A Level Geography

 

What is it about at sixth-form level?

Geography is a constantly changing discipline that reflects, describes and explains the dynamic world around us. It examines the interaction between people and the places in which they live in the context of technological change and social upheaval. Geographers have to think about social, economic and physical issues and how they conspire to shape the different environments and ecosystems on earth. They are involved in trying to think, understand and work towards the resolution of problems of global concern. Are the most socio-economically deprived societies best helped with aid or trade? Do we have a moral imperative to ensure genetic diversity or can we permit extinction and the destruction of environments if it raises our standards of living? When does tourism change from being an economic benefit to an environmental blight?

These are deep and fascinating questions. The subject will be particularly attractive to those who wish to find out more about them and similar issues, such as the development gap, the effects of globalisation on national economies, global warming and the severe risks to human activity posed by natural events.

Lower sixth

In the first year, you will look at topics in two areas. In Core Physical Geography, you will focus on three topics: hydrology and fluvial geomorphology; atmosphere and weather; and rocks and weathering. In the Core Human Geography, you will look at population; migration; and settlement dynamics.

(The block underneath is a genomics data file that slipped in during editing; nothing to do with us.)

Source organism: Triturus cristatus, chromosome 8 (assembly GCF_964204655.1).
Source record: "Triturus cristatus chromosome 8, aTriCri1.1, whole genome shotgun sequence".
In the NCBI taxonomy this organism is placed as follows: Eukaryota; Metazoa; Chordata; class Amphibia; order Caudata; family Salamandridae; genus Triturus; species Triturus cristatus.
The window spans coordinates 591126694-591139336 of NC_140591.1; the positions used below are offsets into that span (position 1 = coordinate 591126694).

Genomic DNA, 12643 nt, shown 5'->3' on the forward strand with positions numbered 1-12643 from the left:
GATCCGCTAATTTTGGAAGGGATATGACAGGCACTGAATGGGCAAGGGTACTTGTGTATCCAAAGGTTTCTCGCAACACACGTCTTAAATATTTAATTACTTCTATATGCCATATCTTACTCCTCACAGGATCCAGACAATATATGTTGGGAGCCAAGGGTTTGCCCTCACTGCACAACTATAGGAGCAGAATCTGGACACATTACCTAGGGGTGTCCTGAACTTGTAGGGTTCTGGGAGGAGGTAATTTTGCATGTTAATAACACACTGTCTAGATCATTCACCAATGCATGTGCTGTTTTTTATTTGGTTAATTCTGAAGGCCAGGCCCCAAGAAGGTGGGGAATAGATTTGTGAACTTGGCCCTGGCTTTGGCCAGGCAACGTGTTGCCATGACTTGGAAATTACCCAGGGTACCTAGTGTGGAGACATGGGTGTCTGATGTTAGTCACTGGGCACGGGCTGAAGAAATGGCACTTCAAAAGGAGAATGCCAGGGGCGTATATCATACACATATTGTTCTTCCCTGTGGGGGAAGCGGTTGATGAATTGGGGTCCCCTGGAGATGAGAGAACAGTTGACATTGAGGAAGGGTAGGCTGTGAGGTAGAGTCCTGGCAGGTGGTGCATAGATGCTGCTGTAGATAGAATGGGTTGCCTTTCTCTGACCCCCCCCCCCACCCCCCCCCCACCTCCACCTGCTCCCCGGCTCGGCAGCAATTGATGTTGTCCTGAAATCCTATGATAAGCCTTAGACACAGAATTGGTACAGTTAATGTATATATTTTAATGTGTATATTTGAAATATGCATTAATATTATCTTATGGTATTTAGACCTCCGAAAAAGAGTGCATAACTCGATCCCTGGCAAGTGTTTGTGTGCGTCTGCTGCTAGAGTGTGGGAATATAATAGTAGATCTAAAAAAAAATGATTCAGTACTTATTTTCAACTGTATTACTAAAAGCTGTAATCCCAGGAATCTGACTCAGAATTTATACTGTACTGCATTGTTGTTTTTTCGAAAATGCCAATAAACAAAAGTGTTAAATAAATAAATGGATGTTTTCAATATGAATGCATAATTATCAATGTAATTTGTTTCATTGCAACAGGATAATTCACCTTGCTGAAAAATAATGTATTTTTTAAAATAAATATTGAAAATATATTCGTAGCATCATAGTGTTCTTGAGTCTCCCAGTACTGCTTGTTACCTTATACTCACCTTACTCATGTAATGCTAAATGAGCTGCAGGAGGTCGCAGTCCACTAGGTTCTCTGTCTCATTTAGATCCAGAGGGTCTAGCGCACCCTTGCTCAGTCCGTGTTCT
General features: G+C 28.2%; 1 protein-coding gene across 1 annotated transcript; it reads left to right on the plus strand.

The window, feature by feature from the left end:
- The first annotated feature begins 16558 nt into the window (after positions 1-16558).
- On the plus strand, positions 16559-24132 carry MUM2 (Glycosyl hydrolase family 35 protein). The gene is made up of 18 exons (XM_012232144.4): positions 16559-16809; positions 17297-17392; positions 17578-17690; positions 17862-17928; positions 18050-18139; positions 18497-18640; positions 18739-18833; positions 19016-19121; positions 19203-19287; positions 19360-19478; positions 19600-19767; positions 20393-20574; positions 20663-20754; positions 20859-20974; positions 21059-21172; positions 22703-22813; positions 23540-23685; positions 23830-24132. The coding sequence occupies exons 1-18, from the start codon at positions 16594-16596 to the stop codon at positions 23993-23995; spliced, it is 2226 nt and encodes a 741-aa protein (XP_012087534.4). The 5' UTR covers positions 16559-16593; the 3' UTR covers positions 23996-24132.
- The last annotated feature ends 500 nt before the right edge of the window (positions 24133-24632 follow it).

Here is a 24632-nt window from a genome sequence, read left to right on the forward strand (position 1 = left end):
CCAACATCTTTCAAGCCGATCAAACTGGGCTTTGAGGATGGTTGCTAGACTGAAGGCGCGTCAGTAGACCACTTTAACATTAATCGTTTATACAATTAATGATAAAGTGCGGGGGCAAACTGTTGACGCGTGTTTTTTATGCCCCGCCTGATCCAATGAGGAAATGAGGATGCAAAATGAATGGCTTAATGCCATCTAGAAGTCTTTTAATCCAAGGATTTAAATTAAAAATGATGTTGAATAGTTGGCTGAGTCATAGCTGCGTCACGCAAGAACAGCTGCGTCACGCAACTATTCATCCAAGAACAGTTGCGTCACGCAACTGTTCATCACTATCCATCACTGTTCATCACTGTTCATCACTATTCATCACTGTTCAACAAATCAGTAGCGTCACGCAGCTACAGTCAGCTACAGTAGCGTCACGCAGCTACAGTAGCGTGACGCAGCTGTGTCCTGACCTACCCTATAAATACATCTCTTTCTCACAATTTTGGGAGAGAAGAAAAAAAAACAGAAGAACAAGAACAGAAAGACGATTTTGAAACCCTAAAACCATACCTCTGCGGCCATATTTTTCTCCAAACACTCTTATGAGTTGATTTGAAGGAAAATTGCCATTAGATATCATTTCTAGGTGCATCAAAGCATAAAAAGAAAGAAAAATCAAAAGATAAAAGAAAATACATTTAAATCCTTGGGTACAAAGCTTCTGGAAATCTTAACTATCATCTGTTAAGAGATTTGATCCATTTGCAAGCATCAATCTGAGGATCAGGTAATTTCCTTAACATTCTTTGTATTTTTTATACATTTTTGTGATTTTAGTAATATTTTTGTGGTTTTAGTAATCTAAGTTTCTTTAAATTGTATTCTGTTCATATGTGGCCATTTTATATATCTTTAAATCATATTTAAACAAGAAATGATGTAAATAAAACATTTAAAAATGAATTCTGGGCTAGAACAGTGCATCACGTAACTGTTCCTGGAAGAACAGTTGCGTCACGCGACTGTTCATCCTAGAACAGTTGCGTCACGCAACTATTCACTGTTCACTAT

Upper sixth

In the second year, you will study advanced topics in both areas of Physical Geography and Human Geography. You will choose two topics in each area. For Physical Geography, the options are: tropical environments; coastal environments; hazardous environments; and hot arid and semi-arid environments. For Human Geography, the options are: production, location and change; environmental management; global interdependence; and economic transition.

Why study it and what skills does it develop?

Geography is a broad subject which asks students to see connections and explore links between social, political, economic and geographical factors. These synoptic skills will be extremely valuable across a wide range of university subjects and careers beyond. To perform well in Geography, students must be able to write fluently, manipulate numerical information and interpret maps, charts, photographs and satellite imagery. The acquisition and development of these skills is therefore a primary focus of the teaching. We provide students with fieldwork experience, which helps with the understanding of many of the concepts covered in the classroom.

What prior knowledge and skills are required?

A grade B or above at (I)GCSE Geography  is desirable. You should also have an interest in a broad range of geographical issues.

How is the course assessed?

Lower sixth